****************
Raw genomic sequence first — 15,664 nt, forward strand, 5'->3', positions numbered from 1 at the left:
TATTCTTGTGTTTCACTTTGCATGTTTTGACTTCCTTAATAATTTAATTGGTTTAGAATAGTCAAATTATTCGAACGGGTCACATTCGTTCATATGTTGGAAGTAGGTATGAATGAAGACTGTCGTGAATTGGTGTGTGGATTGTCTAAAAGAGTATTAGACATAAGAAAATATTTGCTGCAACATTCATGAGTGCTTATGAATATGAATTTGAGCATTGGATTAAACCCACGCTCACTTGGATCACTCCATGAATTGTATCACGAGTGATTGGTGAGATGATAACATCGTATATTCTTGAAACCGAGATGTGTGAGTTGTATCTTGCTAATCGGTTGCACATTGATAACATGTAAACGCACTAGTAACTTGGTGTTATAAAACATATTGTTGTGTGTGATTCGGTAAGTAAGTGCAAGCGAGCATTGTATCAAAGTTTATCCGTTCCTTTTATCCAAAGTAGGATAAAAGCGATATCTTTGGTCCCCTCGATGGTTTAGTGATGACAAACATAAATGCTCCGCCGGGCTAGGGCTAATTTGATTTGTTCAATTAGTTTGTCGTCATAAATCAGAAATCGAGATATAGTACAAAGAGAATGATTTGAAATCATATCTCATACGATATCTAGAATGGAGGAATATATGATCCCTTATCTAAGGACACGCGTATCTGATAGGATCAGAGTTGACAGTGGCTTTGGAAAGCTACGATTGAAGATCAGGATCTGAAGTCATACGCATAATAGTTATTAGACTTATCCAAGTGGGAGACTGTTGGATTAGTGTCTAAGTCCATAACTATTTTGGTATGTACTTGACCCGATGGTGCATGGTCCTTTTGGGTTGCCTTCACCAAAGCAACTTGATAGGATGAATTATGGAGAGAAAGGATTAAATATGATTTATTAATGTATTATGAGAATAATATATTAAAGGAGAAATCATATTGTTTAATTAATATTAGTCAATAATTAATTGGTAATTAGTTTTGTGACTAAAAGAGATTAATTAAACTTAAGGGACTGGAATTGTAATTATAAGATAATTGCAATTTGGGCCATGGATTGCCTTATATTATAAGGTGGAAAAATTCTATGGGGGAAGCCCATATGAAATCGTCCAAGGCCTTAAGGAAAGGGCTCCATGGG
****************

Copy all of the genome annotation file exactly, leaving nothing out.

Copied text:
Raw genomic sequence first — 15,664 nt, forward strand, 5'->3', positions numbered from 1 at the left:
TATTCTTGTGTTTCACTTTGCATGTTTTGACTTCCTTAATAATTTAATTGGTTTAGAATAGTCAAATTATTCGAACGGGTCACATTCGTTCATATGTTGGAAGTAGGTATGAATGAAGACTGTCGTGAATTGGTGTGTGGATTGTCTAAAAGAGTATTAGACATAAGAAAATATTTGCTGCAACATTCATGAGTGCTTATGAATATGAATTTGAGCATTGGATTAAACCCACGCTCACTTGGATCACTCCATGAATTGTATCACGAGTGATTGGTGAGATGATAACATCGTATATTCTTGAAACCGAGATGTGTGAGTTGTATCTTGCTAATCGGTTGCACATTGATAACATGTAAACGCACTAGTAACTTGGTGTTATAAAACATATTGTTGTGTGTGATTCGGTAAGTAAGTGCAAGCGAGCATTGTATCAAAGTTTATCCGTTCCTTTTATCCAAAGTAGGATAAAAGCGATATCTTTGGTCCCCTCGATGGTTTAGTGATGACAAACATAAATGCTCCGCCGGGCTAGGGCTAATTTGATTTGTTCAATTAGTTTGTCGTCATAAATCAGAAATCGAGATATAGTACAAAGAGAATGATTTGAAATCATATCTCATACGATATCTAGAATGGAGGAATATATGATCCCTTATCTAAGGACACGCGTATCTGATAGGATCAGAGTTGACAGTGGCTTTGGAAAGCTACGATTGAAGATCAGGATCTGAAGTCATACGCATAATAGTTATTAGACTTATCCAAGTGGGAGACTGTTGGATTAGTGTCTAAGTCCATAACTATTTTGGTATGTACTTGACCCGATGGTGCATGGTCCTTTTGGGTTGCCTTCACCAAAGCAACTTGATAGGATGAATTATGGAGAGAAAGGATTAAATATGATTTATTAATGTATTATGAGAATAATATATTAAAGGAGAAATCATATTGTTTAATTAATATTAGTCAATAATTAATTGGTAATTAGTTTTGTGACTAAAAGAGATTAATTAAACTTAAGGGACTGGAATTGTAATTATAAGATAATTGCAATTTGGGCCATGGATTGCCTTATATTATAAGGTGGAAAAATTCTATGGGGGAAGCCCATATGAAATCGTCCAAGGCCTTAAGGAAAGGGCTCCATGGG